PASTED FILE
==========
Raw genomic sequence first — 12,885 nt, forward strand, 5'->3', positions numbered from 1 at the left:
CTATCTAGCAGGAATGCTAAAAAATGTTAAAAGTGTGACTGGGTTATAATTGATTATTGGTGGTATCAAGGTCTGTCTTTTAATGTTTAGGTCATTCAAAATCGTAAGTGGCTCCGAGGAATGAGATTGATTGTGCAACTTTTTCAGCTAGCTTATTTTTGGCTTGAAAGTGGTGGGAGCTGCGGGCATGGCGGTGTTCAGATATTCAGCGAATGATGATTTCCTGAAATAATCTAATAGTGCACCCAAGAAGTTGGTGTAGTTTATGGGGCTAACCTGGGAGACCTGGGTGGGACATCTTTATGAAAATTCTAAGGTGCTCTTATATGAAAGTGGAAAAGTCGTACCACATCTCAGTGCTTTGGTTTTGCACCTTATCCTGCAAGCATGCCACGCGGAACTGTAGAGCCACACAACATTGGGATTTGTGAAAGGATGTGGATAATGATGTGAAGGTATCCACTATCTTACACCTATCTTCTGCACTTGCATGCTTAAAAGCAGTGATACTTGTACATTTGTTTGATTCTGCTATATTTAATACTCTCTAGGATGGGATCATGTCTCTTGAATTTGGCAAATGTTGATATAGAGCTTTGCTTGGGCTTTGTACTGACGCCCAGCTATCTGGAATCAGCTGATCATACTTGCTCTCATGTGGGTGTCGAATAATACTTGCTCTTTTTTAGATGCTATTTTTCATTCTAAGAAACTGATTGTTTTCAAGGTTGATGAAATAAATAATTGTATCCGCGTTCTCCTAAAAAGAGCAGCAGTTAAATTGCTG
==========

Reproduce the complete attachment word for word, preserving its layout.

Raw genomic sequence first — 12,885 nt, forward strand, 5'->3', positions numbered from 1 at the left:
CTATCTAGCAGGAATGCTAAAAAATGTTAAAAGTGTGACTGGGTTATAATTGATTATTGGTGGTATCAAGGTCTGTCTTTTAATGTTTAGGTCATTCAAAATCGTAAGTGGCTCCGAGGAATGAGATTGATTGTGCAACTTTTTCAGCTAGCTTATTTTTGGCTTGAAAGTGGTGGGAGCTGCGGGCATGGCGGTGTTCAGATATTCAGCGAATGATGATTTCCTGAAATAATCTAATAGTGCACCCAAGAAGTTGGTGTAGTTTATGGGGCTAACCTGGGAGACCTGGGTGGGACATCTTTATGAAAATTCTAAGGTGCTCTTATATGAAAGTGGAAAAGTCGTACCACATCTCAGTGCTTTGGTTTTGCACCTTATCCTGCAAGCATGCCACGCGGAACTGTAGAGCCACACAACATTGGGATTTGTGAAAGGATGTGGATAATGATGTGAAGGTATCCACTATCTTACACCTATCTTCTGCACTTGCATGCTTAAAAGCAGTGATACTTGTACATTTGTTTGATTCTGCTATATTTAATACTCTCTAGGATGGGATCATGTCTCTTGAATTTGGCAAATGTTGATATAGAGCTTTGCTTGGGCTTTGTACTGACGCCCAGCTATCTGGAATCAGCTGATCATACTTGCTCTCATGTGGGTGTCGAATAATACTTGCTCTTTTTTAGATGCTATTTTTCATTCTAAGAAACTGATTGTTTTCAAGGTTGATGAAATAAATAATTGTATCCGCGTTCTCCTAAAAAGAGCAGCAGTTAAATTGCTG